Accession Number : ADA515897


Title :   Interdisciplinary Perspectives on Culture, Conflict, and Negotiation


Descriptive Note : Book chapter


Corporate Author : MARYLAND UNIV COLLEGE PARK


Personal Author(s) : Imai, Lynn ; Gelfand, Michele J


Full Text : https://apps.dtic.mil/dtic/tr/fulltext/u2/a515897.pdf


Report Date : 28 Aug 2009


Pagination or Media Count : 41


Abstract : There is no doubt that many of the greatest scientific breakthroughs have been made possible through interdisciplinary research. From the mapping of the genome to understanding the global map of terrorism, it is clear that science benefits from multiple perspectives that require expertise from different disciplines. As noted in the recent report by the Committee on Facilitating Interdisciplinary Research (2004) of the National Academy of Sciences: Interdisciplinary research (IDR) can be one of the most productive and inspiring of human pursuits - one that provides a format for conversations and connections that lead to new knowledge (p. 16). Also aptly put by Karl Popper (1963), arguably one of the most influential philosophers of science in the twentieth century: We are not students of some subject matter, but students of problems. And problems may cut right across the borders of any subject matter or discipline (p. 88). Many of the problems that are studied in organizational behavior are of no exception, whether it is understanding the complex question of human motivation, group dynamics. or globalization. The value - if not the necessity - of interdisciplinary perspectives is indisputable. Organizational behavior, with its penchant for multiple perspectives, be it from sociology, psychology, economics, or related disciplines, is well positioned to continue to push its interdisciplinary envelope. Yet much is to be done to fully capitalize upon the differences that invariably bring the most creative research products. As noted in a recent editorial in Science: In the years to come. innovators will need to jettison the security of familiar tools, ideas and specialties as they forge new partnerships (Kafatos and Eisner, 2004, p. 1257).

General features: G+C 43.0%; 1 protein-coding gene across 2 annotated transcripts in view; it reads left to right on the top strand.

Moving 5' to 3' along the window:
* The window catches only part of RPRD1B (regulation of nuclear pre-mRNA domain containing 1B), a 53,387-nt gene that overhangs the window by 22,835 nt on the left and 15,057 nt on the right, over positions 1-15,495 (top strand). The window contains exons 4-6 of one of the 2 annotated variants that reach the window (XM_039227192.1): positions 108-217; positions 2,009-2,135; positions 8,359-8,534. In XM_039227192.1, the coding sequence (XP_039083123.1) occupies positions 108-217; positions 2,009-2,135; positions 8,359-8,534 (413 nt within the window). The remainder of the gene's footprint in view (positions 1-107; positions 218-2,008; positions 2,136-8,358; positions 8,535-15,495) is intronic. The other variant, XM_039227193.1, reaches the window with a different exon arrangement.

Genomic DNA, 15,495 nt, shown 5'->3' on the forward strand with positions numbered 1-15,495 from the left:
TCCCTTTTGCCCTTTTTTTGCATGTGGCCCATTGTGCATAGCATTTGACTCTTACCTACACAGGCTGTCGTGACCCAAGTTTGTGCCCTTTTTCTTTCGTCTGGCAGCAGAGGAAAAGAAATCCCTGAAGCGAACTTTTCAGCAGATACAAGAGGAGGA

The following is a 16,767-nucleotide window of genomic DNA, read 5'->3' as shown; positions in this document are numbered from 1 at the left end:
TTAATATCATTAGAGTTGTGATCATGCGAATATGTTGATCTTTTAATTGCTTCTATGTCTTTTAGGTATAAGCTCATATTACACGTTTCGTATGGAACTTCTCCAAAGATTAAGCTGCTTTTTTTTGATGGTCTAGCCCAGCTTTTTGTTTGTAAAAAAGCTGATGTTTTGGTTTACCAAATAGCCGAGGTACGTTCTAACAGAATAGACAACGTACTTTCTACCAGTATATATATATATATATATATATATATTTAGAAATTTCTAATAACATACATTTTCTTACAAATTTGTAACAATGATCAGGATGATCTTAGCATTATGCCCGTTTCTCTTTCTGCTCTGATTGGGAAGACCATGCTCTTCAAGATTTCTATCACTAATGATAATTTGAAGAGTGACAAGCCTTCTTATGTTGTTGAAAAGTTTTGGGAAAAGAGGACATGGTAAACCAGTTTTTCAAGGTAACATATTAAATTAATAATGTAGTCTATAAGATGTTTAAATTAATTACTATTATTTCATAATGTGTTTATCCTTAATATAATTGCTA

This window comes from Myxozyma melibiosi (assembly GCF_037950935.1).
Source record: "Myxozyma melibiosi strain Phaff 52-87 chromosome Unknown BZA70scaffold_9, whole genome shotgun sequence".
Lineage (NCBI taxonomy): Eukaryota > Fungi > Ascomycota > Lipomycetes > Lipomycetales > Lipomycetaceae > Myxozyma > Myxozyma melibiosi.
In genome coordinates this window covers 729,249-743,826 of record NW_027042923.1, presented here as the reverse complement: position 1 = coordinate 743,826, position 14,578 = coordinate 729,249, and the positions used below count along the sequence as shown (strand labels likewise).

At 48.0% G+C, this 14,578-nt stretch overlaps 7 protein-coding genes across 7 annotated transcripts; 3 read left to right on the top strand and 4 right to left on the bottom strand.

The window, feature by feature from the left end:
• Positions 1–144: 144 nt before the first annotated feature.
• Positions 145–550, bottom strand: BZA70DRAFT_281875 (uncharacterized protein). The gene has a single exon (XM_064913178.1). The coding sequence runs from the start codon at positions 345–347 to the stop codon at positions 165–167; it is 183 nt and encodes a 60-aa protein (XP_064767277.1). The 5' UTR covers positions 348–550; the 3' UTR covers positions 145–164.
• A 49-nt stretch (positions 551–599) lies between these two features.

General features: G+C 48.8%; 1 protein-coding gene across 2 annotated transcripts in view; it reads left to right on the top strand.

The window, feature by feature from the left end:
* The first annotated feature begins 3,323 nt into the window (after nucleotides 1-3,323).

Descriptors :   *CULTURE , *NEGOTIATIONS , *CONFLICT , ECONOMICS , CROSS CULTURE(SOCIOLOGY) , SOCIAL COMMUNICATION , WORK , BEHAVIOR , VALUE , PSYCHOLOGY , PHILOSOPHY , SOCIOLOGY , GENOME , GROUP DYNAMICS , GLOBALIZATION , ORGANIZATIONS , CORPORATIONS


Subject Categories : Sociology and Law


Distribution Statement : APPROVED FOR PUBLIC RELEASE